Let’s face it, being eco-friendly has never been more important.
According to the United States Environmental Protection Agency, the average household’s leaks can account for more than 10,000 gallons of water wasted every year, that’s the same amount needed to wash 270 loads of laundry.
Theoretically, that can add up to approximately 1 trillion gallons annually nationwide, equal to the annual household water use of more than 11 million homes.
It’s been estimated that 10% of homes have leaks that waste 90 gallons or more per day.
That’s why green plumbing is quickly becoming the new norm.
Nowadays, eco-minded plumbers are helping people save money and resources through sophisticated products that conserve energy.
What is Green Plumbing?
Green plumbing simply means installing and running a plumbing system that helps conserve and save energy and water consumption.
It’s a way of reducing your carbon footprint as well your utility bill, and it’s really easy to get into.
For starters, there are many ways to improve the efficiency of your plumbing. With the help of a certified plumber, you can get started right away.
While the costs may seem high at first, you have to remember that this is a long-term investment. When all is said and done, you’ll be saving more by using less.
Here’s a short list of some of the most commonly used methods and products today:
Fixing those leaky faucets: I know, I know this is obvious right? But you’d be surprised at how much water you’re wasting because of a few leaks. Just one leaky faucet could waste over 20 gallons of water a day.
Insulated pipes: These are important for preventing heat from leaving your home, ensuring you’re getting the most bang for your buck.
Low-flush Toilets: Toilets can use up to 28 gallons of water per person, per day. Low-flush toilets use two to five times less water per flush.
Tankless water heaters: These are god sends, they use less space and energy and they’re much easier to maintain. They’re also a huge money saver.
Faucet aerators: Low flow faucet aerators are inexpensive, yet they can deliver serious results.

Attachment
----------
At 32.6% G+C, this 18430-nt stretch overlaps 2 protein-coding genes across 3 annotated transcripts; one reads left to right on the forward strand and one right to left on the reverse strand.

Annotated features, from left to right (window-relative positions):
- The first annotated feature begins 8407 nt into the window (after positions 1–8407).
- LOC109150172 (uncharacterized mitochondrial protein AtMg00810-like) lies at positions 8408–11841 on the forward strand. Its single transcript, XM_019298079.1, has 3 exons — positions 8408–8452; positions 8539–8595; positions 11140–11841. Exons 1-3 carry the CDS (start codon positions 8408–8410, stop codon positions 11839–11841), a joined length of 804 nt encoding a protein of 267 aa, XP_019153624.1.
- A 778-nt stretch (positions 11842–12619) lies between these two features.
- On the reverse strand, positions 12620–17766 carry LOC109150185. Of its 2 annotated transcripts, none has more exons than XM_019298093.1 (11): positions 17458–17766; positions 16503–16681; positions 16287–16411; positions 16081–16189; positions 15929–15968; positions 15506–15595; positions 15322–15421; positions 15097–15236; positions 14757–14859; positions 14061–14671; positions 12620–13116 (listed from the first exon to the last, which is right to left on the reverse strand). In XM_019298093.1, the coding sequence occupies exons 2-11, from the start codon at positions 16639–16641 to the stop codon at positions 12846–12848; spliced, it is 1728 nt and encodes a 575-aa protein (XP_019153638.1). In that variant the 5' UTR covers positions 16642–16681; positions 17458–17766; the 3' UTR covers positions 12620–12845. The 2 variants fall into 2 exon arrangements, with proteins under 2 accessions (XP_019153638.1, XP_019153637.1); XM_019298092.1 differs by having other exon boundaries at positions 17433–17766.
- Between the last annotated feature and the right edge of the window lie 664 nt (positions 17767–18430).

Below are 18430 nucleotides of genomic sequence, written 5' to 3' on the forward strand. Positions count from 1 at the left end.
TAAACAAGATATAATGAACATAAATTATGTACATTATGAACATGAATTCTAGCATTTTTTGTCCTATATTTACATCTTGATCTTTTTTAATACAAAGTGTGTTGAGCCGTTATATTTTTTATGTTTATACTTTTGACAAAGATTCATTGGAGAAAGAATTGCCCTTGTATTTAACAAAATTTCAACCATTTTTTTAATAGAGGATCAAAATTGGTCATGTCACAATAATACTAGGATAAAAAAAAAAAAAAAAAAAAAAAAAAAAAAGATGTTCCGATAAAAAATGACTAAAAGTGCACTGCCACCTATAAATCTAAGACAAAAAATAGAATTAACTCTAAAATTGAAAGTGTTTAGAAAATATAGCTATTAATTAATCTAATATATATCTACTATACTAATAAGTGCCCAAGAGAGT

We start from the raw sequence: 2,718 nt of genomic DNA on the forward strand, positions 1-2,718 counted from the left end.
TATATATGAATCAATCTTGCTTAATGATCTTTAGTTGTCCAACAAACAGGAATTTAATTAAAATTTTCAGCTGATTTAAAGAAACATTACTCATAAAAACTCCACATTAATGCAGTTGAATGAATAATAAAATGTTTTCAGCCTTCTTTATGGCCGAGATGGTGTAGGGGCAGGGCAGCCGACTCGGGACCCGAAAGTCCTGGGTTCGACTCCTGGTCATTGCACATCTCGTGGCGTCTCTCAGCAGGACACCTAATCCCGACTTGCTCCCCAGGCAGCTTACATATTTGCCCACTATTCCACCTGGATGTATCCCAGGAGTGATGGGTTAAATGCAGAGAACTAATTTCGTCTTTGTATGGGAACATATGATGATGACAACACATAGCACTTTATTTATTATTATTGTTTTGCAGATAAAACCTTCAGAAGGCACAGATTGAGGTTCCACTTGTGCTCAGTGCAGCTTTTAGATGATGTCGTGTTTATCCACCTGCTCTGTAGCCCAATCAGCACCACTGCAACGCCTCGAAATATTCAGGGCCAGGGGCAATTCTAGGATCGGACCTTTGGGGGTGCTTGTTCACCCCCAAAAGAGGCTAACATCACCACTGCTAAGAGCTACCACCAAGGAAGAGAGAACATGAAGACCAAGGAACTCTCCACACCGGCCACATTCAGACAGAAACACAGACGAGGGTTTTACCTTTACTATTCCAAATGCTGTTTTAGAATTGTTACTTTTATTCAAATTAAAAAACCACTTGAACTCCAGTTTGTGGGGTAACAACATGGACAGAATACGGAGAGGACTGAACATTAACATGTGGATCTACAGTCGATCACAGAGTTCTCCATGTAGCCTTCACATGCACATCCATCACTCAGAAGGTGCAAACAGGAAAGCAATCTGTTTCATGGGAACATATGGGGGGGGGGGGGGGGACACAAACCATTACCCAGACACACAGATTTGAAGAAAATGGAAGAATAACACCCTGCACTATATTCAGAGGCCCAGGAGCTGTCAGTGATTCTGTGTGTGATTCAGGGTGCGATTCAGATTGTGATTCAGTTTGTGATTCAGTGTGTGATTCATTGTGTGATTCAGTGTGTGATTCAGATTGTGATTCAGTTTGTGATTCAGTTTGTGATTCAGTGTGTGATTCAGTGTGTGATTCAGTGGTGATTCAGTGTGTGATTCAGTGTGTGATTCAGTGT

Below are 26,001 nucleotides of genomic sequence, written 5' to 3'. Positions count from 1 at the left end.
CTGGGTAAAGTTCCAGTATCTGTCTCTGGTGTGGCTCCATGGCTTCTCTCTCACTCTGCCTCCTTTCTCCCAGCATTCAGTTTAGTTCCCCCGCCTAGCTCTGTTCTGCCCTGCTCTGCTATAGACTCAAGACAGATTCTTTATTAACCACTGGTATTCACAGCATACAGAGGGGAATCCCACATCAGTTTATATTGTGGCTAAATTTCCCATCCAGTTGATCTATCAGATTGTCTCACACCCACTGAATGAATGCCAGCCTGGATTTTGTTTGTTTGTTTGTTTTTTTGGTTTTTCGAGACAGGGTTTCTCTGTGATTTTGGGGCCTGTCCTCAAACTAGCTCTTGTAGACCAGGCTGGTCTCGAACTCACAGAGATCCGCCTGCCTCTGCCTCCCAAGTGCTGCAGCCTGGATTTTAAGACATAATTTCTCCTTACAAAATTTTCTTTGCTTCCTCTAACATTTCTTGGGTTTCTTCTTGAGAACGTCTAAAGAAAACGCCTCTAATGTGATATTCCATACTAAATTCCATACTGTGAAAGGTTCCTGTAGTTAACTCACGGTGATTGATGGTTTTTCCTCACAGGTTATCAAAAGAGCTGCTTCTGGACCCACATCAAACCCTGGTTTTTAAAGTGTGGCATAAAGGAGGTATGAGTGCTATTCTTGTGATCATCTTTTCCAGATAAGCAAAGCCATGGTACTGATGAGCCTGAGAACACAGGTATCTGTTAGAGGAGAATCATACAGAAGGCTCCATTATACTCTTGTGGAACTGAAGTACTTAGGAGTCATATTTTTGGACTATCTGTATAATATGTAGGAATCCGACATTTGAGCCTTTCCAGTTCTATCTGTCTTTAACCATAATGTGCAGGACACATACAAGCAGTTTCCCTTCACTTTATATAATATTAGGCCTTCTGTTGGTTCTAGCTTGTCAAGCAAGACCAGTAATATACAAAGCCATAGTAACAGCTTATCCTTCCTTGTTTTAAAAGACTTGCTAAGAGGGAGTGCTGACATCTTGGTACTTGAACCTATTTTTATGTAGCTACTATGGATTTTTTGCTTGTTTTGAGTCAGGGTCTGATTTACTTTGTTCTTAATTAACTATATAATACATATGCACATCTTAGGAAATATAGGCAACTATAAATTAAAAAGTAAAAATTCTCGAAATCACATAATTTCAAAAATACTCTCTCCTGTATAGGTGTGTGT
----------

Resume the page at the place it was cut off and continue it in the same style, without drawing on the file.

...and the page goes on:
Low flow showerheads: A low-flow showerhead can save up to 15 gallons of water during a 10-minute shower.
Other methods and products include:
- Electronic faucets
- Metering faucets
- Low flow toilets
- Epoxy pipe linings
- Avoiding PVC pipes
How expensive is it?
This is probably the most important question for a lot of people.
In short, the price will vary depending on who you’re contacting to get the job done. It will also depend on the kind of work you need done. For example, fixing a few faucets versus installing a new heating system will vary in price.
Average rates for plumbers are anywhere from $100 to $400.
It’s important, however, that you do your research before contacting your plumber. If you don’t do this, you may end up paying for things that you don’t need.
Although, in the long run, investing in an eco-friendly plumbing system will save you significant sums of money.
It’s the best two-for-one, save the earth and your bank account!
Why is Eco-Plumbing important?
To start, conserving water not only helps the environment but it also helps you.
Water is the most essential element in our day-to-day lives, we use it to wash things, clean things, bathe ourselves, cook food, and most importantly drink.
It really goes without saying, but wasting water can seriously hurt water levels in dams and depots which can become gravely concerning for the government and the people.
At the end of the day, it’s not just about saving money, it’s also about doing your part in creating a sustainable and habitable world for future generations.
Green plumbing or eco-friendly plumbing is a big player in the world’s struggle to create a greener world.
Of all the environmentally friendly products used today, green plumbing is by far one of the easiest, least expensive, and hassle free ways to contribute to a better tomorrow.
Simply checking for leaks will go a long way in saving water and saving money. Every little bit counts in ensuring you’re using your utilities responsibly.
So the next time you hear a drop in the middle of the night, maybe it’s time you called a plumber.